With a new name on the way and a whole raft of new workshops and activities, Villa Vrindavana Yoga Center is providing yoga enthusiasts an authentic experience in a spiritual community, as well as a non-judgemental, pressure-free zone where they can decide how deep they want to dive.
One of ISKCON Europe’s most beautiful temples, Villa Vrindavana is located near Florence, the gorgeous capital of Italy’s Tuscanny region and birthplace of the Renaissance. Gopi Sundari Dasi, daughter of Villa Vrindavana temple president Parabhakti Das, began to gradually develop the Yoga Center there starting in 2016 after receiving her yoga diploma.
She now teaches yoga classes morning and evening every week from Tuesday to Saturday, attracting up to twenty local members of the general public per class. Drawing from her experience in hatha, astanga, and vinyasa yoga, she combines asana practice with Krishna conscious philosophy, japa, kirtan, and prasad.
“A typical class begins with breathing exercises, a mantra invocation, and warm-up,” she says. “Then we do yoga sequences based on the season, incorporating Ayurvedic principles. So if it’s winter, they’re more dynamic and fiery, and in summer they are more calming. Next, we do different asanas based on the aim of the class – such as upliftment, detoxification, or grounding. Finally, after a long relaxation, we end with chanting bhajan or kirtan. People love it!”
Once a week, the Yoga Center also hosts satsangs where those who want to explore bhakti-yoga in more depth gather to study Krishna conscious philosophy, do kirtan, and share a prasadam dinner together.
This exploration extends to the Center’s many upcoming weekend workshops and retreats – including a five-session kirtan course starting in March; a four-day Holy Name Retreat with Sacinandana Swami in May, which will focus on Japa; and a yoga teacher training in October next year.
“The training will be for those who are interested in deepening their yoga, and understanding more about where it comes from,” Sundari Gopi says. “Since teacher trainings are based on the tradition of the particular school, ours will be based on our Gaudiya Vaishnava tradition, and Srila Prabhupada’s Bhagavad-gita. My goal is to train teachers in the unique mood and philosophy of our Yoga Center, so that they can teach here, and we will be able to offer more to the public.”
The Yoga Center also offers broader activities accessible to everyone, including a kids yoga festival once a month, antigravity yoga (upside-down in hammocks!) twice a month, and yoga with gongs. Future plans for workshops include Tai Chi, astrology, Ayurveda and naturopathy.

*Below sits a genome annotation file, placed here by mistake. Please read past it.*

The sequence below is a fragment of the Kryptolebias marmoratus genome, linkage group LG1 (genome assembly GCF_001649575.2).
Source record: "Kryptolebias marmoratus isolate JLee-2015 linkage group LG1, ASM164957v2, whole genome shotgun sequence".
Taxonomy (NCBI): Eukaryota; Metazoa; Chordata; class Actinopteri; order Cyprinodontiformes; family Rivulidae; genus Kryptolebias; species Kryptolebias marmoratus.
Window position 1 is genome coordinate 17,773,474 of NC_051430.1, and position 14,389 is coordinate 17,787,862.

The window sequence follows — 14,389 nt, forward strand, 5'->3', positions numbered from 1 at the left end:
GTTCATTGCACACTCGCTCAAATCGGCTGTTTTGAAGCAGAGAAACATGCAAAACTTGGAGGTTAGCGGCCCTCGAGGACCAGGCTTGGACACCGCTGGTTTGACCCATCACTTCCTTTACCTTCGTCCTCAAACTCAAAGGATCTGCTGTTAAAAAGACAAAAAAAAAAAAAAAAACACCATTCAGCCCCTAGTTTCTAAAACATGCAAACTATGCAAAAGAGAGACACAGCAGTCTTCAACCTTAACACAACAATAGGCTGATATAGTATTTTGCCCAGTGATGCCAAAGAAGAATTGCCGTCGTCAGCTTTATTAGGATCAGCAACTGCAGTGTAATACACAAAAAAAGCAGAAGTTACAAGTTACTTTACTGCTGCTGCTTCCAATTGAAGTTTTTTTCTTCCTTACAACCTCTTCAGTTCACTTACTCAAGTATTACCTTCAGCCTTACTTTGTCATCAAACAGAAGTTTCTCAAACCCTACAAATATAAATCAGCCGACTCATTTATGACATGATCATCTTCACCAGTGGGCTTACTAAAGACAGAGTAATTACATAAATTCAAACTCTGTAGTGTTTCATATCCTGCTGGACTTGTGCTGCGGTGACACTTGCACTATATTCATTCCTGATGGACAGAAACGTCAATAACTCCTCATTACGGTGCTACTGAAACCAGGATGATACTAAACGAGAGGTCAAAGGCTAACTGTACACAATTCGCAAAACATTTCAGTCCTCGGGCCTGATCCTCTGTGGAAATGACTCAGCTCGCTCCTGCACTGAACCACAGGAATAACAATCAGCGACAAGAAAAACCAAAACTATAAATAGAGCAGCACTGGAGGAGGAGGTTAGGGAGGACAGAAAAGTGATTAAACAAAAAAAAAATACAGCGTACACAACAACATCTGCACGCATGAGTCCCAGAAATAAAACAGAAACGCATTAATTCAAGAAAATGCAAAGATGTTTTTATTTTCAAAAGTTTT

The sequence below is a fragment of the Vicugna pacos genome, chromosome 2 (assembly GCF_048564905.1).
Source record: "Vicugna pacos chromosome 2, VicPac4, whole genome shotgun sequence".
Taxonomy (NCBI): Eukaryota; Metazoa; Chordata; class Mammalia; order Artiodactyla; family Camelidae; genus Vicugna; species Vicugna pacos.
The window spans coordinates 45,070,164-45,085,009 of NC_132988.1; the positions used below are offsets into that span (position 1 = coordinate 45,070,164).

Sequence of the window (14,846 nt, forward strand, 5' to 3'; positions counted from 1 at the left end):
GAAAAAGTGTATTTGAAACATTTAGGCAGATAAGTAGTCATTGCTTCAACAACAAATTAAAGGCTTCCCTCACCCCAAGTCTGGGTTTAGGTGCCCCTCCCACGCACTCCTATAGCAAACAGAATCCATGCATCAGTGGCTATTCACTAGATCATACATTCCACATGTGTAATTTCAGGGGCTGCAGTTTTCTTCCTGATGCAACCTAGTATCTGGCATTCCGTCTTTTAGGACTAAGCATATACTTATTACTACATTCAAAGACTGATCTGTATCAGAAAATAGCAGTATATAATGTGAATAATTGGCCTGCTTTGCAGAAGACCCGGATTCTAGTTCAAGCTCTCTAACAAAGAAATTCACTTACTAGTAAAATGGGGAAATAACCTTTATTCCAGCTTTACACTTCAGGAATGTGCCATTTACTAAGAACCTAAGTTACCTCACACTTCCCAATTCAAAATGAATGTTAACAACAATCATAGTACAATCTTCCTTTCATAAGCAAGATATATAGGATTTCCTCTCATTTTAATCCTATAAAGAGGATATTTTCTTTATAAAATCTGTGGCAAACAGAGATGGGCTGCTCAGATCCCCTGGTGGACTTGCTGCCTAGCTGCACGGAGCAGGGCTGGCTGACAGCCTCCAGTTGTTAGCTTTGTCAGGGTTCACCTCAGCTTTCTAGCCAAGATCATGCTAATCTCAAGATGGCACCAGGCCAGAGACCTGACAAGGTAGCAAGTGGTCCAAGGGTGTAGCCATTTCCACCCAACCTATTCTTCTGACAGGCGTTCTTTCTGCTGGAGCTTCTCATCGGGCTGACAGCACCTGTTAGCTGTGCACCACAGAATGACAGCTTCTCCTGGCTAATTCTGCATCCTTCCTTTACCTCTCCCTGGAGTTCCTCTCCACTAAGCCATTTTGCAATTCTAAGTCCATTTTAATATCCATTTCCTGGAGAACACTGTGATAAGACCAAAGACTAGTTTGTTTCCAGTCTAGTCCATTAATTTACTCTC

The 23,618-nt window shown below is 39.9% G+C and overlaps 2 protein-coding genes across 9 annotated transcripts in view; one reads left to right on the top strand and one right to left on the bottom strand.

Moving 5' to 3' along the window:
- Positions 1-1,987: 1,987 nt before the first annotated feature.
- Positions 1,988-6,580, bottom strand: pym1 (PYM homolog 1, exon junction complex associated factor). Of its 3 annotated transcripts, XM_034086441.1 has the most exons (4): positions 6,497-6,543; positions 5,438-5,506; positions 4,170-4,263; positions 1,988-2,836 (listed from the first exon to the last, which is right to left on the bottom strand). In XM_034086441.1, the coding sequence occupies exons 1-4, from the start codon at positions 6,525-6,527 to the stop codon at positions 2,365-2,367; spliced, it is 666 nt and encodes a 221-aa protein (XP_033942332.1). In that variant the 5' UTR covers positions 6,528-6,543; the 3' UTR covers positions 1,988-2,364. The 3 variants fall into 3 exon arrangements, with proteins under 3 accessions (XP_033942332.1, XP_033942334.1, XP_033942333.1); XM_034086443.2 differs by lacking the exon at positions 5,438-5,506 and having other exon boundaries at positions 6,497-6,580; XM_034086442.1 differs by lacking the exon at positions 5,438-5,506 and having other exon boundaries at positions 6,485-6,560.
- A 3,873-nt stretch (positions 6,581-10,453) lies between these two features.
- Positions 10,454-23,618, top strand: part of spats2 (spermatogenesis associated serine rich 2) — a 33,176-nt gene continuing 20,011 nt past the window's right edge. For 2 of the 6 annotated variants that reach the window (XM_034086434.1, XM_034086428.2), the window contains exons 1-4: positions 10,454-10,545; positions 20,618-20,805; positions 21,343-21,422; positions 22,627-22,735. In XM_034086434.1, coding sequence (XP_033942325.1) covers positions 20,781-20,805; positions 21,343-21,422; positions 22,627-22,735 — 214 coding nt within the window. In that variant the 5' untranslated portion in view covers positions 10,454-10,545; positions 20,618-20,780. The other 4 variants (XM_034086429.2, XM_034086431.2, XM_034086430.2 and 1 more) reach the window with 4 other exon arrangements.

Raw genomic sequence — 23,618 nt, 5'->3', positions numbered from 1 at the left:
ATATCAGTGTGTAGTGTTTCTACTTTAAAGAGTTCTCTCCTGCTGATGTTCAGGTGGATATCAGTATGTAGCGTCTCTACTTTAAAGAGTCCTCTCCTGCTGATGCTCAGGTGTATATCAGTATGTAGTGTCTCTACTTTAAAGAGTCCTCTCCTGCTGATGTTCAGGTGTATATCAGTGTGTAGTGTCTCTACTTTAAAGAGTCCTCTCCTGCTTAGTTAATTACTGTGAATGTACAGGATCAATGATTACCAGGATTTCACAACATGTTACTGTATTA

“In years past, there was just the temple and the Sunday Feast at Villa Vrindavana,” Gopi says. “If people visisted and were not really interested in the philosophy or ready to become a devotee, they would just say, “Oh, wow, nice,” and wouldn’t come back. What I realized is that people need activities to keep coming back – general activities related to everyday things like wellness.”
Offering such relatable events is combined with a no-pressure, judgement-free mood. “We’re trying to create a space for people to come without pushing them to become something else,” Gopi Sundari continues. “My yoga classes also allow me to take care care of people, and show them that we are there for them. Then they feel like they are in a safe place, and they feel comfortable to come. There is no judgement, no pressure, but they know that we are devotees, and if they are interested in going deeper, we are here.”
This approach has yielded a very positive response from the public. “People are telling us, ‘Wow, Villa Vrindavana has changed – you are more open now, it feels like it is for everybody!’” says Gopi.
And some guests are, indeed, interested in going deeper. There are those who asked thoughtful questions and took Srila Prabhupada’s Bhagavad-gita As It Is to read at home. Then there are others who enrolled in the Yoga Center’s recent yoga and philosophy retreat, studying the first two chapters of Bhagavad-gita under the knowledgeable guidance of Villa Vrindavana temple president Parabhakti Das.
“It was a two-day retreat, and it was full!” Gopi Sundari says.
Looking to the future, she hopes that the Yoga Center will help make the Villa Vrindavana temple a popular hub for locals to gather, drawn by its authentic spiritual atmosphere.
“Rather than meeting at a bar or pub, it would be really nice if this temple could become the place where people like to meet,” says Gopi Sundari. “Then who knows what could happen?”
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